Road transport is just a bit faster, because you can work with two drivers for this type of modality. The train loses speed because regulations differ per country. Fred: “We’re dealing with speed limits on railways. For example, in most countries, 100 kilometres per hour is the limit, although 120 kilometres would also be a possibility. Moreover, our reefer train has to get out of the way when a passenger train has to pass by. Besides, we have to use different locomotives in Spain, France, Germany and the Netherlands. Engine drivers are limited to which trajectories they can drive, and that also causes delays. Our project has most delays in Spain, because we have to switch to a different rail width there.” The costs of the railway and road transport are the same now. “The costs of road transport are very likely to rise in future, and we expect the railway transport costs to remain the same.”
Train with mixed transport
Increasing railway transport
Nunner Logistics has noticed that railway transport increases most rapidly of all types of transport. Erik Groot-Wassink, manager of special products for Nunner Logistics: “Italy, for example, is researching options to transport more fresh produce per rail, and besides Rotterdam, Antwerp recently also started setting up terminals for the railway transport of fresh produce.”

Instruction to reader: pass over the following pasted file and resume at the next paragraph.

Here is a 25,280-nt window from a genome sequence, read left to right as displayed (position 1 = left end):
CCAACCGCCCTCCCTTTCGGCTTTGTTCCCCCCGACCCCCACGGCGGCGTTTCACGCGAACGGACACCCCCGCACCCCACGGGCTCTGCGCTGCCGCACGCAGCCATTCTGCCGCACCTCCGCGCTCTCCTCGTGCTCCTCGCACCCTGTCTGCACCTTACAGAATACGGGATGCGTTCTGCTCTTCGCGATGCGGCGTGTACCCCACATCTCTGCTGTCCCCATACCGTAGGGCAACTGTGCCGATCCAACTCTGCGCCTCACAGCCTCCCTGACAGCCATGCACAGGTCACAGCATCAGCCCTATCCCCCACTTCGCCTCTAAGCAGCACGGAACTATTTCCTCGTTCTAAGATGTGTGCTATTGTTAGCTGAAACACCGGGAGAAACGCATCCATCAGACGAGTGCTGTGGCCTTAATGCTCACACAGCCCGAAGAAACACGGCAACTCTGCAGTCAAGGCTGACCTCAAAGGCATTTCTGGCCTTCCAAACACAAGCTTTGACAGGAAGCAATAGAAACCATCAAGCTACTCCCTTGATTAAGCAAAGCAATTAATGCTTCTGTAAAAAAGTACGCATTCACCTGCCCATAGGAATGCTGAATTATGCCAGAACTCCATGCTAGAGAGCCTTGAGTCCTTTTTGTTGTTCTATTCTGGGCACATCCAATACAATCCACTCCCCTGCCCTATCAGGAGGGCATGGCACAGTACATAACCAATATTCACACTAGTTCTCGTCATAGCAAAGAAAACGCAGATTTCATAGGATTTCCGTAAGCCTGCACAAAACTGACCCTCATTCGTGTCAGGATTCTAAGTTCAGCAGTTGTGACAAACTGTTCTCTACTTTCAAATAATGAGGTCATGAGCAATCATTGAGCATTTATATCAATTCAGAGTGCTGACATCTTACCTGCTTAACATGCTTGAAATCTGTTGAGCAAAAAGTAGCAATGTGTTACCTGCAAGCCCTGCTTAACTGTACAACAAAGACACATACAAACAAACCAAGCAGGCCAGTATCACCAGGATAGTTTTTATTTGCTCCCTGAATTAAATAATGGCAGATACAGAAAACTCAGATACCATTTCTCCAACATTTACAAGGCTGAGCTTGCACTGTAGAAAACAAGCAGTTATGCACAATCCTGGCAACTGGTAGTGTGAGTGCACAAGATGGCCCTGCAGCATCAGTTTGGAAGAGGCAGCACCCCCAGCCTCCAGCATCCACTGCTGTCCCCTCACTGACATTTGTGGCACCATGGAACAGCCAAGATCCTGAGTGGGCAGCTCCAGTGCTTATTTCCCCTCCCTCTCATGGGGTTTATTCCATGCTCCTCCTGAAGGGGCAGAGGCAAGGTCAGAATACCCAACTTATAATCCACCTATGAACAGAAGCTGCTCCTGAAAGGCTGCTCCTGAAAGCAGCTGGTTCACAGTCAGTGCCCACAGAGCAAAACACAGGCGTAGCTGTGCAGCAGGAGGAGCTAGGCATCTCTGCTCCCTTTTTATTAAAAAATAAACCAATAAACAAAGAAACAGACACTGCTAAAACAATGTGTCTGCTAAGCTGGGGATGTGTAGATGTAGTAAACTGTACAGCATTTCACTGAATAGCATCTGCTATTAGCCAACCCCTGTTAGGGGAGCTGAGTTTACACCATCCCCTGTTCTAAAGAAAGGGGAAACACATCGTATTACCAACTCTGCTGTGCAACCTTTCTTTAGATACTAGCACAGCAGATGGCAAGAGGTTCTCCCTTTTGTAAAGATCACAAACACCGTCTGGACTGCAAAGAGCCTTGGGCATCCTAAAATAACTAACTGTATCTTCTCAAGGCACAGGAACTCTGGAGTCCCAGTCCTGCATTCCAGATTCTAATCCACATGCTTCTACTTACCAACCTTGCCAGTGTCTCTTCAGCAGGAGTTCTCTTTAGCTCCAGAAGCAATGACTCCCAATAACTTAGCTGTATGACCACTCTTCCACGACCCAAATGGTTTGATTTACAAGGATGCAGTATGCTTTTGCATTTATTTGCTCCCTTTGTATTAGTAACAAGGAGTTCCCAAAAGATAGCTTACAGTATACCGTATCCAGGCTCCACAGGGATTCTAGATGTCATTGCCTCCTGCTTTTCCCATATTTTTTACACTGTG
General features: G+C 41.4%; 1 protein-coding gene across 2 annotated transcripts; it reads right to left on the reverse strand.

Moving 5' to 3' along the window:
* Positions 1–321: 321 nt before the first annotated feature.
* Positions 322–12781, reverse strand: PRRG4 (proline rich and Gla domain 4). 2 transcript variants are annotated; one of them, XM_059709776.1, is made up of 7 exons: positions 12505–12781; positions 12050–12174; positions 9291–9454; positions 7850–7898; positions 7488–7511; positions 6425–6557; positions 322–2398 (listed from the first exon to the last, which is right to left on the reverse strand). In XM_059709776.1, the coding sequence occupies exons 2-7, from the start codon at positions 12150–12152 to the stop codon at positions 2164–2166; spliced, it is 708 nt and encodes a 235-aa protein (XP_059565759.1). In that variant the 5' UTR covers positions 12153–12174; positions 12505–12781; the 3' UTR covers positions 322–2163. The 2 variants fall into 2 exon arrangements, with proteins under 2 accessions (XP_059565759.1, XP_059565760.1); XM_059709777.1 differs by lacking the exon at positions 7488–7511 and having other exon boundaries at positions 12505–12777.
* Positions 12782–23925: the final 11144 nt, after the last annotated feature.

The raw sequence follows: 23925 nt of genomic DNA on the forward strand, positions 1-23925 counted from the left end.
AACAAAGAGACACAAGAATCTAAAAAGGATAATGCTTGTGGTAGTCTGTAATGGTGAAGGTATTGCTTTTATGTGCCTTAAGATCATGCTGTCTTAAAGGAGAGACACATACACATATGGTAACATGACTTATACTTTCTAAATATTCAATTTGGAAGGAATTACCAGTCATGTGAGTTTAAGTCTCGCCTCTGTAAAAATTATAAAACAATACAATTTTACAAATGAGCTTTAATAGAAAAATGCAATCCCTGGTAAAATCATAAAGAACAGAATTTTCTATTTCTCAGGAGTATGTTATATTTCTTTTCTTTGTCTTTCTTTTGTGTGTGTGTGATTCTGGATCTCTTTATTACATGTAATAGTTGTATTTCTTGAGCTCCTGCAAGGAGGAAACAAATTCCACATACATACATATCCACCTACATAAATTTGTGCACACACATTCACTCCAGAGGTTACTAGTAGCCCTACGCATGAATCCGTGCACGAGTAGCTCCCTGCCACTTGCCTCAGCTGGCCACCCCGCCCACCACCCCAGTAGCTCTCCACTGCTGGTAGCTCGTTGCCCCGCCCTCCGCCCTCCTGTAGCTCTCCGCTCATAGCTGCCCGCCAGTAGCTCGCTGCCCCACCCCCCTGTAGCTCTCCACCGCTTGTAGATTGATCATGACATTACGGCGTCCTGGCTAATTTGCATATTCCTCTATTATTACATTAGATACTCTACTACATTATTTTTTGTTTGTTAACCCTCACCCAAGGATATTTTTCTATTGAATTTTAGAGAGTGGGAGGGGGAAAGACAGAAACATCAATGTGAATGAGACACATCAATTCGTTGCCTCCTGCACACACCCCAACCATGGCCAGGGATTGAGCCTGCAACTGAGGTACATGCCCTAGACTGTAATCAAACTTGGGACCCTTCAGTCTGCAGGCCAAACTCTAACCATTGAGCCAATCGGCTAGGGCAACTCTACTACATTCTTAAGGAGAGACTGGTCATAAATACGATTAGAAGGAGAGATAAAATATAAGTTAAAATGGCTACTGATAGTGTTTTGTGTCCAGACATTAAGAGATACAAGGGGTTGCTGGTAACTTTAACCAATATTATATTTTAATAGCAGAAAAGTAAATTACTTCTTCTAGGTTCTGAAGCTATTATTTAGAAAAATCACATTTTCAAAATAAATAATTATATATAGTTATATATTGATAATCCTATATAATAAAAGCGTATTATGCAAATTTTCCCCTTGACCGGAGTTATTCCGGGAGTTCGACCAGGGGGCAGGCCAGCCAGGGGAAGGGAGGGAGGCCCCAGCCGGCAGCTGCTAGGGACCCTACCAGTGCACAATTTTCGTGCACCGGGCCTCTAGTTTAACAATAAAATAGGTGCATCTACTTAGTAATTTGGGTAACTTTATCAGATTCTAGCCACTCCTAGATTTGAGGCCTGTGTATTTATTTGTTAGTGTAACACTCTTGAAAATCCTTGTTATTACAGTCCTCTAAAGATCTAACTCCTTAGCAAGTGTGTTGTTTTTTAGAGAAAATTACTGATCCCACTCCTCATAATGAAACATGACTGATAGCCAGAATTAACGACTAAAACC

Transporter H. Essers from Genk has a lot of experience with fresh produce transport per railway. “We offer four transport modalities: rail, road, short-sea and inland shipping,” says Hanno Reeser, manager of H. Essers. “Via rail, we have connections to Romania (six times per week) Turkey (four), Greece (four), Poland (two) and China (two). Our focus is on chemicals, pharmaceuticals, high-quality products and other products that require us to be able to regulate temperatures. Fresh produce fits that picture, and we’ve seen that this market is growing. We can therefore offer the transport of fruit and vegetables when customers ask for this, and we transport via rail from terminal to terminal. We do the first and last kilometres to our destination by lorry. By combining reefers on one train, it’s not necessary to set up a separate train for fruit and vegetables.”
The advantage of these company trains – goods trains owned by companies – is the frequency of trips to their destinations. For example, H. Essers has one train transporting multiple goods, and not just fresh produce. Hanno: “With trains like these, we can go to Romania up to six times, and customers can easily attach their containers if necessary. That means it’s easy to use the train, which is good for the environment. Because multiple trains leave every week, we can guarantee the duration of these trajectories for our customers.”